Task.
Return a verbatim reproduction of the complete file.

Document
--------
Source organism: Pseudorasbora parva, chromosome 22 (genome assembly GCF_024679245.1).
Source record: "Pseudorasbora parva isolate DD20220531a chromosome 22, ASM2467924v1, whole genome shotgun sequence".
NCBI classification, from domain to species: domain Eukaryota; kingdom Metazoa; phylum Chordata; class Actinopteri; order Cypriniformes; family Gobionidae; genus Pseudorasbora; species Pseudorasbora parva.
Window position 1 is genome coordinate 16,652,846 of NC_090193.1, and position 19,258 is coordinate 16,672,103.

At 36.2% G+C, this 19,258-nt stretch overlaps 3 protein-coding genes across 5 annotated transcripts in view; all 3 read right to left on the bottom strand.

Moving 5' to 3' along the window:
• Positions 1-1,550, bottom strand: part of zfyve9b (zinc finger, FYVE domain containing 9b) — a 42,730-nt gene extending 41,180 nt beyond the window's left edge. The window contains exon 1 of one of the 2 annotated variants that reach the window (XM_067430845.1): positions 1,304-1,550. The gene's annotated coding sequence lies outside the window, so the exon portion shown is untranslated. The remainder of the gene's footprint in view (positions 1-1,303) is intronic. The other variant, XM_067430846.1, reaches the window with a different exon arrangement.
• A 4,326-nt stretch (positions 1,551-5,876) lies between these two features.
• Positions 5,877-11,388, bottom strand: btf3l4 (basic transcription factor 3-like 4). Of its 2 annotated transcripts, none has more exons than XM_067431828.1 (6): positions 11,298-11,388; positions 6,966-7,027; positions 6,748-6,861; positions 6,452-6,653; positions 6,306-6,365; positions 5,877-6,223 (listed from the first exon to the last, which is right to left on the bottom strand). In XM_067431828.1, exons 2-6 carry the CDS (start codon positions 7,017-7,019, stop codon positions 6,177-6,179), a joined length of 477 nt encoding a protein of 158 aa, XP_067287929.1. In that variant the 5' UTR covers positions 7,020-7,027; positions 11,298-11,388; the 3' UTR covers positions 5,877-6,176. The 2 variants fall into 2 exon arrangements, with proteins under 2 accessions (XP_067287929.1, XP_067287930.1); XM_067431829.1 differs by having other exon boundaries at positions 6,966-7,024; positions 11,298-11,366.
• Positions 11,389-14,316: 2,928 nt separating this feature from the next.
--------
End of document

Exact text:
Source organism: Pseudorasbora parva, chromosome 22 (genome assembly GCF_024679245.1).
Source record: "Pseudorasbora parva isolate DD20220531a chromosome 22, ASM2467924v1, whole genome shotgun sequence".
NCBI classification, from domain to species: domain Eukaryota; kingdom Metazoa; phylum Chordata; class Actinopteri; order Cypriniformes; family Gobionidae; genus Pseudorasbora; species Pseudorasbora parva.
Window position 1 is genome coordinate 16,652,846 of NC_090193.1, and position 19,258 is coordinate 16,672,103.

At 36.2% G+C, this 19,258-nt stretch overlaps 3 protein-coding genes across 5 annotated transcripts in view; all 3 read right to left on the bottom strand.

Moving 5' to 3' along the window:
• Positions 1-1,550, bottom strand: part of zfyve9b (zinc finger, FYVE domain containing 9b) — a 42,730-nt gene extending 41,180 nt beyond the window's left edge. The window contains exon 1 of one of the 2 annotated variants that reach the window (XM_067430845.1): positions 1,304-1,550. The gene's annotated coding sequence lies outside the window, so the exon portion shown is untranslated. The remainder of the gene's footprint in view (positions 1-1,303) is intronic. The other variant, XM_067430846.1, reaches the window with a different exon arrangement.
• A 4,326-nt stretch (positions 1,551-5,876) lies between these two features.
• Positions 5,877-11,388, bottom strand: btf3l4 (basic transcription factor 3-like 4). Of its 2 annotated transcripts, none has more exons than XM_067431828.1 (6): positions 11,298-11,388; positions 6,966-7,027; positions 6,748-6,861; positions 6,452-6,653; positions 6,306-6,365; positions 5,877-6,223 (listed from the first exon to the last, which is right to left on the bottom strand). In XM_067431828.1, exons 2-6 carry the CDS (start codon positions 7,017-7,019, stop codon positions 6,177-6,179), a joined length of 477 nt encoding a protein of 158 aa, XP_067287929.1. In that variant the 5' UTR covers positions 7,020-7,027; positions 11,298-11,388; the 3' UTR covers positions 5,877-6,176. The 2 variants fall into 2 exon arrangements, with proteins under 2 accessions (XP_067287929.1, XP_067287930.1); XM_067431829.1 differs by having other exon boundaries at positions 6,966-7,024; positions 11,298-11,366.
• Positions 11,389-14,316: 2,928 nt separating this feature from the next.